The UCSB Department of Art & College of Creative Studies presents The COLLOQUIUM, beginning on Thursday, October 3rd. The COLLOQUIUM offers a wide range of voices exploring the topics of contemporary art, theory, and cultural production by emerging and established visiting artists, as well as members of UCSB’s own distinguished Art faculty. All lectures are free and open to the public, held every Thursday from 5:00 to 6:50pm in UCSB’s Harold Frank Hall #1104.
For directions to location, visit https://www.aw.id.ucsb.edu/maps/
Richard Ross *UCSB Arts Faculty
Richard Ross is a photographer, researcher and professor of art based in Santa Barbara, California. Ross has been the recipient of grants from the National Endowment for the Arts, the Annie E. Casey Foundation, Fulbright, and the Center for Cultural Innovation. Ross was awarded the Guggenheim Fellowship in 2007 to complete work on Architecture of Authority, a critically acclaimed body thought provoking and unsettling photographs of architectural spaces worldwide that exert power over the individuals confined within them. Ross’s Guggenheim support also helped launch an investigation of the world of juvenile corrections and the architecture encompassing it. This led to Ross’s most recent work, Juvenile In Justice, which turns a lens on the placement and treatment of American juveniles housed by law in facilities that treat, confine, punish, assist and, occasionally, harm them. A book and traveling exhibition of the work continue to see great success while Ross collaborates with juvenile justice stakeholders, using the images as a catalyst for change.
Ross’s work has been exhibited at the Tate Modern, London; National Building Museum, Washington D.C; Santa Monica Museum of Art, Los Angeles; Aperture Gallery, New York; ACME. Gallery, Los Angeles; and the San Francisco Museum of Modern Art, San Francisco. He was the principal photographer for the Getty Conservation Institute and
the Getty Museum on many of their architectural projects. He has photographed extensively for the Canadian Center for Architecture, Nike, New York Times, Los Angeles Times, SF Examiner, Vogue, COLORS, Courrier, and many more. A dozen books of his work have been published including Architecture of Authority (Aperture 2007), Waiting for the End of the World (Princeton Architectural Press 2005), Gathering Light (University of New Mexico 2001) and Museology (Aperture 1988). Ross has taught at the University of California, Santa Barbara since 1977.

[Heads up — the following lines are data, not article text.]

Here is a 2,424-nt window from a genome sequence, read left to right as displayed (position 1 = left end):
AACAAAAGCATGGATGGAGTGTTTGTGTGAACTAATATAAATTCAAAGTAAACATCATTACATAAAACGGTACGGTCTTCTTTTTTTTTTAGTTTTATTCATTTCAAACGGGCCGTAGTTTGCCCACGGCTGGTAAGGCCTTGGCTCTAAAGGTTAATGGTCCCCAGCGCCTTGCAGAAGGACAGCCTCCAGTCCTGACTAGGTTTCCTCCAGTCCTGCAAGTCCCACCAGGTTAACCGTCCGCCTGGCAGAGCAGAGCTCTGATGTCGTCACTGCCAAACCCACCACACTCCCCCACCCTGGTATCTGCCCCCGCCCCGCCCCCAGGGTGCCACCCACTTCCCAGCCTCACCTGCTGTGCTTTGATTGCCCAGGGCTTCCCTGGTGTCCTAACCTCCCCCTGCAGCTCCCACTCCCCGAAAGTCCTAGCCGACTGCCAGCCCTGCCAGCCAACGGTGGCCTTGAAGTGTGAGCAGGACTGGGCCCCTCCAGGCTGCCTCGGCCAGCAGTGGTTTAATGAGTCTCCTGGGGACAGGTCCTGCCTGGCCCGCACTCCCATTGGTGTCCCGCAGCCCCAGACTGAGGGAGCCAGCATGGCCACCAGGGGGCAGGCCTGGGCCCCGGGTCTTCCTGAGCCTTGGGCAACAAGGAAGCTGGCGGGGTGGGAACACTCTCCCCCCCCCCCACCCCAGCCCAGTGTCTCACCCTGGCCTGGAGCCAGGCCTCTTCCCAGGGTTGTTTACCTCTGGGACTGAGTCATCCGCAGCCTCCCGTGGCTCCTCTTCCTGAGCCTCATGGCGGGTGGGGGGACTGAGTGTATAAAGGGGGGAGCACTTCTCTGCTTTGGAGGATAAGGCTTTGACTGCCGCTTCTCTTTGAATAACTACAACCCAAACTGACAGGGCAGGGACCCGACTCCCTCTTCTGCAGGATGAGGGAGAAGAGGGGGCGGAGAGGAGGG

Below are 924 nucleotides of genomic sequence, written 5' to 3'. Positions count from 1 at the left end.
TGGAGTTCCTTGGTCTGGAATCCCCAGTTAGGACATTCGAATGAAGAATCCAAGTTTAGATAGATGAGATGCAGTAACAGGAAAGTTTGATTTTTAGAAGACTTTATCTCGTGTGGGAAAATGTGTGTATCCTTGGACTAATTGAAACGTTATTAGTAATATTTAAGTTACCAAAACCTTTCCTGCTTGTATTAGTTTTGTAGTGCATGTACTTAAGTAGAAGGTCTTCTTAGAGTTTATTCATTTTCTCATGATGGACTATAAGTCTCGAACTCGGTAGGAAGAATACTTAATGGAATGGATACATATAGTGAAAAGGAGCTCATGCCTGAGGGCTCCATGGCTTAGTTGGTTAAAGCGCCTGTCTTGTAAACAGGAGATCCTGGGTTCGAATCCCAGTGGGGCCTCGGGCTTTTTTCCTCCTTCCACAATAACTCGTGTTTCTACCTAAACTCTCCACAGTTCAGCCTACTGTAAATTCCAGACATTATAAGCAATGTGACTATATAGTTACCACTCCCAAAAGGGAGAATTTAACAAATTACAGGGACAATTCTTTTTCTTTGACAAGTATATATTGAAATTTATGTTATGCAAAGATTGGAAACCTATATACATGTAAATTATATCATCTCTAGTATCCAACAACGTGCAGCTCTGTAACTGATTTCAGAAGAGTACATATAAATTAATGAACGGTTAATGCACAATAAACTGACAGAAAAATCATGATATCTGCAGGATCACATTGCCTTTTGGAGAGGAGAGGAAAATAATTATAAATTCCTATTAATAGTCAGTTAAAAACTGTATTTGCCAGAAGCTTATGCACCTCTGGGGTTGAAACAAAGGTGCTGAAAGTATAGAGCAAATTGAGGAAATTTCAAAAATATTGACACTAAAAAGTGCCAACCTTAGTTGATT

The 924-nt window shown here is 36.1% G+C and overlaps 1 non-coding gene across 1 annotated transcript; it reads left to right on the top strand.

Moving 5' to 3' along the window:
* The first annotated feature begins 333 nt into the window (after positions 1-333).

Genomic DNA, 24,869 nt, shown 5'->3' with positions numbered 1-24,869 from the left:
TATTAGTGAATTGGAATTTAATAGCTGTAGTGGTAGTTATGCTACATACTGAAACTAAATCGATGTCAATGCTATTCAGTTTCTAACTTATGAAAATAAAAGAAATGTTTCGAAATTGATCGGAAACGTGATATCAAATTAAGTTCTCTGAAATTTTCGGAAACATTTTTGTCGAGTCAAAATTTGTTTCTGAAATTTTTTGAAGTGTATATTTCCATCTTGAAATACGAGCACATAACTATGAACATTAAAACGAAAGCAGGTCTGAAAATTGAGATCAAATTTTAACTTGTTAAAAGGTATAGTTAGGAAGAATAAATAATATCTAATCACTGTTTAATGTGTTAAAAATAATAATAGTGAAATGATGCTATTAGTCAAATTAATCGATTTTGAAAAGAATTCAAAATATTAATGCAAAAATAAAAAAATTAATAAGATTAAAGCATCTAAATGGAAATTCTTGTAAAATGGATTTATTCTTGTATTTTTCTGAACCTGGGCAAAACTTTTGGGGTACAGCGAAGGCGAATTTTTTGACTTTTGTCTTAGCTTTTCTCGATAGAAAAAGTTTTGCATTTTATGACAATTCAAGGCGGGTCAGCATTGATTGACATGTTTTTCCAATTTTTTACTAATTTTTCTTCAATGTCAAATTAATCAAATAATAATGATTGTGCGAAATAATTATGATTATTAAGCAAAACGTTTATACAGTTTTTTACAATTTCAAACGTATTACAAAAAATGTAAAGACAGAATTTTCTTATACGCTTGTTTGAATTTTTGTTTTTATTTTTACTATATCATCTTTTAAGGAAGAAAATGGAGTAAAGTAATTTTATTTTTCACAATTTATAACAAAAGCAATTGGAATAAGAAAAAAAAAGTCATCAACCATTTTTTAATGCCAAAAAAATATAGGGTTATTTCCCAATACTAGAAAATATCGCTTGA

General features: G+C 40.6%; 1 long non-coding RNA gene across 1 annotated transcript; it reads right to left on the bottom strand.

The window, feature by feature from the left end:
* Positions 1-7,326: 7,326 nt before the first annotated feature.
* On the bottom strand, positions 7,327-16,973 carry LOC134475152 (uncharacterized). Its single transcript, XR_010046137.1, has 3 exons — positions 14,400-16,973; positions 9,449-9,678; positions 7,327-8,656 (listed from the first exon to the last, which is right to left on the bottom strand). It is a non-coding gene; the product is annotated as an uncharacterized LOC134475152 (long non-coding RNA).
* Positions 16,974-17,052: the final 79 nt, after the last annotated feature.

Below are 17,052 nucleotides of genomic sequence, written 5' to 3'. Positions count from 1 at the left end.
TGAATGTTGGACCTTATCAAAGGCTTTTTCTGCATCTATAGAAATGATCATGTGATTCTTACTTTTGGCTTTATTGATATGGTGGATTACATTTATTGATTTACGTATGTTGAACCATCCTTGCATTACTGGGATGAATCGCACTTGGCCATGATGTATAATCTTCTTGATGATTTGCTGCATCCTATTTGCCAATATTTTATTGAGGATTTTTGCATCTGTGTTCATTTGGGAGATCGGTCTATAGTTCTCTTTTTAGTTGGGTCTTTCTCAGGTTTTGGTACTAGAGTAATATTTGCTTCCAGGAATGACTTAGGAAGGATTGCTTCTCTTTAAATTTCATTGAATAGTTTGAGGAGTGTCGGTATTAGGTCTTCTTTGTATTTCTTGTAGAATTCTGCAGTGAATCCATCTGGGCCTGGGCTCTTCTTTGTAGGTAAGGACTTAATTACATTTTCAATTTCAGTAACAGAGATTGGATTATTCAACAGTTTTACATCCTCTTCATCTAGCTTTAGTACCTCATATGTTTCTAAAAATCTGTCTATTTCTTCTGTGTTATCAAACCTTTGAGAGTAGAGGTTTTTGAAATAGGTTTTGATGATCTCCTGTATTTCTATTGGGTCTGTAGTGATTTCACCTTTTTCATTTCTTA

Tiffany Chung *UCSB Art Alum 2000
Tiffany Chung’s cartographic and installation works examine conflict, migration, urban progress and transformation in relation to history and cultural memory, exploring the recovery and growth of specific cities that were traumatized by war or natural disaster. Drawn to the process of transformation, not only in the physical destruction and reconstruction of the city but also the psychological realm of its inhabitants, Chung’s video and theater works reflect human loneliness, struggle, and endurance when society drastically transforms itself.
Chung’s work interweaves specific historical events with spatial and sociopolitical changes to reflect the multilayered relationship between site, map and memory. Her current studies on the decline and disappearance of towns and cities due to deindustrialization, land development, demographic change, environmental catastrophe and extreme climate impact investigate the complexity of urban progress and population aging in post-industrial societies. Chung’s recent mixed-media installations
create allegorical fantasies that imagine our world at the end of the human race and examine the aftermath of colonization and modernization.
Currently based in Saigon, Tiffany Chung holds an MFA from University of California, Santa Barbara (2000) and a BFA from California State University, Long Beach (1998).
She has participated in numerous museum exhibitions and biennials around the world, including the Sharjah Biennial, Sharjah, UAE (2013); California Pacific Triennial, Newport Beach, USA (2013); Museum of Contemporary Art Kumamoto, Japan (2013); Asia Pacific Triennial, Brisbane, Australia (2012); San Francisco Museum of Modern Art, USA (2012); Kemper Museum of Contemporary Art, Kansas City, USA (2012); Singapore Art Museum, (2012); Kuandu Biennale, Taipei, Taiwan (2012); Singapore Biennale (2011); Sorlandets Kunstmuseum, Norway (2011); Centre de Cultura Conteporània de Barcelona, Spain (2010); Campbelltown Arts Centre, Australia (2010); Incheon International Women Artists’ Biennale, Korea (2009); Yerba Buena Center for the Arts, San Francisco, USA (2008) and Arko Museum, Seoul, Korea (2007); Fukuoka Triennale, Japan (2005). Chung has had solo exhibitions at Tyler Rollins Fine Art, New York (2012, 2010), Fukagawa Tokyo Modan Kan, Tokyo (2011), Galerie Christian Hosp, Berlin, Germany (2009).